Inside Out — Josh Hovsha

Executive Director, Cape SA Jewish Board of Deputies

The Russian revolutionary leader Vladimir Lenin once said: “There are decades where nothing happens, and there are weeks when decades happen.”

Living in South Africa at this time, it is not difficult to relate to this sentiment. It feels as though we have had a great many of those weeks as of late.  Twenty-three years into South Africa’s democratic transformation we have been forced to come to terms with the task before us.

It is relevant that we have just finished reading the Book of Bamidbar (Numbers) which tells of the evolution of our people over the forty years in which they wander in the desert on the way to their Promised Land. This arduous journey serves as a valuable lesson. Not all paths to our promised destinies come smoothly.

Together we wish to uncover how we as Jewish South Africans can best contribute to our country’s future.

As Jewish people in this country, we have so much to take pride in; we have built a community worthy of celebration– even under the shadow of a racist regime. A community that continues to thrive to this day and can look back in awe at the many prominent Jewish figures who fought in the struggle.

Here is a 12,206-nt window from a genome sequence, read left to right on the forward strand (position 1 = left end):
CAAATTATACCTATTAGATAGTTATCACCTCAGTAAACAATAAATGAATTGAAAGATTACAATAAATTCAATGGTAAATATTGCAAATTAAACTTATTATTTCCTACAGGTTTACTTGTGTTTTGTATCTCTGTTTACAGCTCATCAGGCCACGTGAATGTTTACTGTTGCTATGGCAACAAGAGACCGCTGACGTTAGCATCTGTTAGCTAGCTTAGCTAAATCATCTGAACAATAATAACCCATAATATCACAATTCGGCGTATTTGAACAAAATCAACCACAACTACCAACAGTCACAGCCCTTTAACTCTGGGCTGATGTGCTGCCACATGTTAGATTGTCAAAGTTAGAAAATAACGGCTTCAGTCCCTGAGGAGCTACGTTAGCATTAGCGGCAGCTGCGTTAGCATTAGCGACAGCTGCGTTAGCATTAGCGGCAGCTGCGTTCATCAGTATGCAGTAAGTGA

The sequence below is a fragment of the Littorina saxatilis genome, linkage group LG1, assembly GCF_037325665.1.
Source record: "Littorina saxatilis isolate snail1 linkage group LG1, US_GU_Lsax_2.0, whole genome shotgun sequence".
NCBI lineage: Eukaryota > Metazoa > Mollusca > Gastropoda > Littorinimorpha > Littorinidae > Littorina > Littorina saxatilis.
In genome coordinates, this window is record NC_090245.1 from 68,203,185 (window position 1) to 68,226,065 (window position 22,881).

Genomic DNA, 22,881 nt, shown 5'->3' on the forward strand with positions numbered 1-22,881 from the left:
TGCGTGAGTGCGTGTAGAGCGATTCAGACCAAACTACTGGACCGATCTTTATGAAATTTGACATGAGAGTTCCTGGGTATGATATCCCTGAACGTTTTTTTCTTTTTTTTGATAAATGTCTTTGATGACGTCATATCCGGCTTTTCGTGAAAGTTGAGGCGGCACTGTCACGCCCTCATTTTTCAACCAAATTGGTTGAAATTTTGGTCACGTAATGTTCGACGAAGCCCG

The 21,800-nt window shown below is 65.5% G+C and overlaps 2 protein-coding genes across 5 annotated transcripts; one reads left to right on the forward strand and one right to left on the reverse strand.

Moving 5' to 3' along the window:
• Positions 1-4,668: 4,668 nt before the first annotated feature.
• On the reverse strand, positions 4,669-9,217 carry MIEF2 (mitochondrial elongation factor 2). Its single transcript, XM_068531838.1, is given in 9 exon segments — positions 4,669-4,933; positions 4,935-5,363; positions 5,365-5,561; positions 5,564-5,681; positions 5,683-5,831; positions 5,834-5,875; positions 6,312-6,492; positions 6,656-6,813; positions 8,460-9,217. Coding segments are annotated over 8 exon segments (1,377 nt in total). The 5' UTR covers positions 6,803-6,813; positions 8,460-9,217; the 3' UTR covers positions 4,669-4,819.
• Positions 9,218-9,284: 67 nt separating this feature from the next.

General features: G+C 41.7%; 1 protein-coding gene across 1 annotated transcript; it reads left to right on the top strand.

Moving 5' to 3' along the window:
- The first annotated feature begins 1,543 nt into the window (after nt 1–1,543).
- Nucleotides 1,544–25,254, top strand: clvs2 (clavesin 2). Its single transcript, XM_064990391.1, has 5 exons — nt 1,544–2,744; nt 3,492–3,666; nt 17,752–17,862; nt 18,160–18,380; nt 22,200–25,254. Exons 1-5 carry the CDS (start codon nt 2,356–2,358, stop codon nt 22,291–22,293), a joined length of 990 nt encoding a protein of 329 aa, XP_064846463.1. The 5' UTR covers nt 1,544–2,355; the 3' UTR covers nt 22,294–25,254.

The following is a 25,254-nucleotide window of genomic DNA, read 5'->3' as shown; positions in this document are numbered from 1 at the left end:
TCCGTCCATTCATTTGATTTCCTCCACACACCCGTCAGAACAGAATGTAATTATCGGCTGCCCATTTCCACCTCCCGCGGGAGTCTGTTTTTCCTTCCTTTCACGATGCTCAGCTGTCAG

In our response to widespread inequality and the challenges of our land – we have the opportunity to define ourselves once more as a minority grouping dedicated to our collective future.

Our conference was designed to give insight and perspective into three core debates within South Africa today.

The first session highlighted the state of our Constitution today –Nkandla rulings, State Capture reports, Secret Ballot decisions and more led us to ask – are our courts the only thing keeping our government in place? And can they survive the pressure?

We then turned our attention to the state of our universities. In the past three years, South African Universities have become a sight for disruption on levels not seen since the dying days of Apartheid. As a people committed to the power of education, we asked what we can do to resolve this crisis? A conversation which must continue.

Finally, we explored the State of the Nation and considered what it would take to realise the promise of South Africa’s democracy for all.

As always a premium was placed on community participation and gained from the insights and perspectives of all those in attendance. These conversations do not end in a day; rather we hope that our conference will serve as the starting point for ongoing engagement.

Our doors are always open; we are always willing to talk and more importantly to listen.


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